The Biden administration moved Tuesday to ease gasoline shortages caused by a ransomware attack on the nation’s largest pipeline network, as concerns grew that spiking fuel prices and supply disruptions could hinder travel while the nation emerges from the coronavirus pandemic.
The actions are among
“We’re going to move in lightning speed,” Homeland Security Secretary
Filling stations across the East Coast were reporting outages four days after hackers stole data and locked
“We know that we have gasoline, we just have to get it to the right places,” Granholm said. “It’s not that we have a gasoline shortage, it’s that we have this supply crunch.”
“Things will be back to normal soon,” she added. “We’re asking people not to hoard and know that we’re all over this.”
The Colonial Pipeline should be substantially operational by the end of the week or the weekend, she said, while arguing there was “no cause for hoarding gasoline,” and the administration “will have no tolerance for price gouging.” States most affected by the shutdown are North Carolina, South Carolina, Tennessee, Georgia, and southern Virginia, Granholm said.
The Biden administration issued an order on Sunday extending the amount of time truck drivers can spend behind the wheel when transporting fuel across 17 states and the District of Columbia. On Tuesday evening, the Transportation Department said 10 states could allow heavier-than-normal truck loads of gasoline and other fuels.
“It is hard for elected officials to do nothing when pump prices are rising,” said
The staggered response so far reflects expectations, said
From Virginia to Louisiana, convenience stores and corner gas stations are turning away customers as tanks tap out amid panic buying. An extended pipeline disruption could have far-reaching implications for East Coast states dependent on the pipeline, prompting bigger government interventions.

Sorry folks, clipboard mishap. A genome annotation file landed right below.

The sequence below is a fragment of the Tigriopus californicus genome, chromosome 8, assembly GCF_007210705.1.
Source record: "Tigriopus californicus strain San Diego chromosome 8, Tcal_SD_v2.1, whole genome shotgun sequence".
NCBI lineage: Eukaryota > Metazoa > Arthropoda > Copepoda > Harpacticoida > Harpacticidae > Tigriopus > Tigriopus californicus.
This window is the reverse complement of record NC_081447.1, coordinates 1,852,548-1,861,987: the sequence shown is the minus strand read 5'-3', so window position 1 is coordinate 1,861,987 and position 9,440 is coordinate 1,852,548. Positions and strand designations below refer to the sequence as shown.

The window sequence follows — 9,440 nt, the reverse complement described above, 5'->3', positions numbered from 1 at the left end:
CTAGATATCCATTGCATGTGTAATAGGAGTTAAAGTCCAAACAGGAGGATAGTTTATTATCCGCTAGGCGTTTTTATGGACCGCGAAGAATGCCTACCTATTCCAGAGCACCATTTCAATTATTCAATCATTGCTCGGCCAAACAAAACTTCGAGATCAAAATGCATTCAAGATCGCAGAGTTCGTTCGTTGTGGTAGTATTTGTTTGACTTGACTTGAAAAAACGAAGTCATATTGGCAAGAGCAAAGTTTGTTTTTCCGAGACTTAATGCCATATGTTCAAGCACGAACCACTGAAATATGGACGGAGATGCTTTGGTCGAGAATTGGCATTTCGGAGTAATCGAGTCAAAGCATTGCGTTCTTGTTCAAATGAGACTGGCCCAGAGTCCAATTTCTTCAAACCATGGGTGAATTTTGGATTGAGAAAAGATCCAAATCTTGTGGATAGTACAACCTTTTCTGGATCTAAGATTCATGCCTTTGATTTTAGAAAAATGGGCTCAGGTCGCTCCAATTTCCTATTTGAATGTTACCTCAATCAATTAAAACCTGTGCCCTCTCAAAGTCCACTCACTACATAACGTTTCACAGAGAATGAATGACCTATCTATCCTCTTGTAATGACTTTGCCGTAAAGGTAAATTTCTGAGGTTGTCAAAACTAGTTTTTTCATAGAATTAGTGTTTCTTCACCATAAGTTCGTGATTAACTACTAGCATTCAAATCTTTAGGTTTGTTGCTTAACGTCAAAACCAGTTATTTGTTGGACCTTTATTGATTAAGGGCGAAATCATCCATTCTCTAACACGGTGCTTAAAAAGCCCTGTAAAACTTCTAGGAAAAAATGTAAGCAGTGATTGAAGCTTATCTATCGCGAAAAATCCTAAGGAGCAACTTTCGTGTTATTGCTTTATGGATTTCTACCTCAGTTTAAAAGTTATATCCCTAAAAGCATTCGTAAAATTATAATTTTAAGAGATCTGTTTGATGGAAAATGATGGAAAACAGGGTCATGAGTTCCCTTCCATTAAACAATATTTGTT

The EPA orders Tuesday allow the sale of gasoline that doesn’t satisfy requirements meant to help combat smog in certain areas. An initial order allowed the sale of conventional gasoline in areas where reformulated gasoline is required across Maryland, Pennsylvania, Virginia and the District of Columbia.
A second order, issued Tuesday evening, went further by waiving low-volatility requirements governing conventional and reformulated gasoline in those initial areas as well as Alabama, Delaware, Georgia, some counties in Florida, Louisiana, Mississippi, North Carolina, South Carolina and Tennessee.
The moves give retailers the flexibility to market gasoline that might be available despite the Colonial Pipeline shutdown.
“I have determined that an ‘extreme and unusual fuel supply circumstance’ exists that will prevent the distribution of an adequate supply of compliant gasoline to consumers,” EPA Administrator
Fuel waivers are commonly used to stem supply disruptions after hurricanes and other disasters. It’s unclear, however, how much help they would be now, without a major pipeline to ferry the fuels to markets up and down the Atlantic Seaboard. Energy analysts say potentially greater benefits could come after the Colonial Pipeline restarts, by allowing refiners and blenders to market more varieties of fuel for regions short on gasoline.
(Updates with details on new fuel waivers, from second paragraph.)
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